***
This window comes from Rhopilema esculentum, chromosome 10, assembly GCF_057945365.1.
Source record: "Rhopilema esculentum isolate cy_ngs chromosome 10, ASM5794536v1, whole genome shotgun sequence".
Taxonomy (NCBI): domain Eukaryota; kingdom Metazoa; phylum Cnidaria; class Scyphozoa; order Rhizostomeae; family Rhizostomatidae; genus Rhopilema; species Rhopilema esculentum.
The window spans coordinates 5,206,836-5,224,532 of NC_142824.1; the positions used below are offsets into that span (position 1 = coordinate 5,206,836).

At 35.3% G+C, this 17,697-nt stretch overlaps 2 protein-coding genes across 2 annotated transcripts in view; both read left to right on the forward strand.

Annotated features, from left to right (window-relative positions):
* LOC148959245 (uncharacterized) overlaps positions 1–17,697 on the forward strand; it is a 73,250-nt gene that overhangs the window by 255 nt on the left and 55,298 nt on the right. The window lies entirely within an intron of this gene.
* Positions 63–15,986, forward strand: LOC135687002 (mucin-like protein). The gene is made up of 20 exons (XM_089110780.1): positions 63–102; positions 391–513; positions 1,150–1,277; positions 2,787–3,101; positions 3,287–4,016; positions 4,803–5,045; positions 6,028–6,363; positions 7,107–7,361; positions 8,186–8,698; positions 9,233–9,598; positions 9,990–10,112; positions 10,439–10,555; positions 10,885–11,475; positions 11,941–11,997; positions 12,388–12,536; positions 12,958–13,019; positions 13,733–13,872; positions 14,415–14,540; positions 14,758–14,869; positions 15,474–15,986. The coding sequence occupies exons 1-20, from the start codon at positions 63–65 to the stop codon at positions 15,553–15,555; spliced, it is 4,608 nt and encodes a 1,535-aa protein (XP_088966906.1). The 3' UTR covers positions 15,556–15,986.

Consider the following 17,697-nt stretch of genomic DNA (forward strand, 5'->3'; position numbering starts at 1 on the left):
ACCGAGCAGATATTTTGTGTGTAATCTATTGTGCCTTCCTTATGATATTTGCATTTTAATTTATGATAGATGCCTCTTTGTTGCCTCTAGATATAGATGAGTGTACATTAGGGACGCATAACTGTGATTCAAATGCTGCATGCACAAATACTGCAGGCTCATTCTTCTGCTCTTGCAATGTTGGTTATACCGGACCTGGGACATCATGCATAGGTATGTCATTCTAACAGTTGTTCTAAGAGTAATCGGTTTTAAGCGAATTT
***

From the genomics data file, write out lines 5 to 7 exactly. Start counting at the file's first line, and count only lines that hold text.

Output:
At 35.3% G+C, this 17,697-nt stretch overlaps 2 protein-coding genes across 2 annotated transcripts in view; both read left to right on the forward strand.

Annotated features, from left to right (window-relative positions):
* LOC148959245 (uncharacterized) overlaps positions 1–17,697 on the forward strand; it is a 73,250-nt gene that overhangs the window by 255 nt on the left and 55,298 nt on the right. The window lies entirely within an intron of this gene.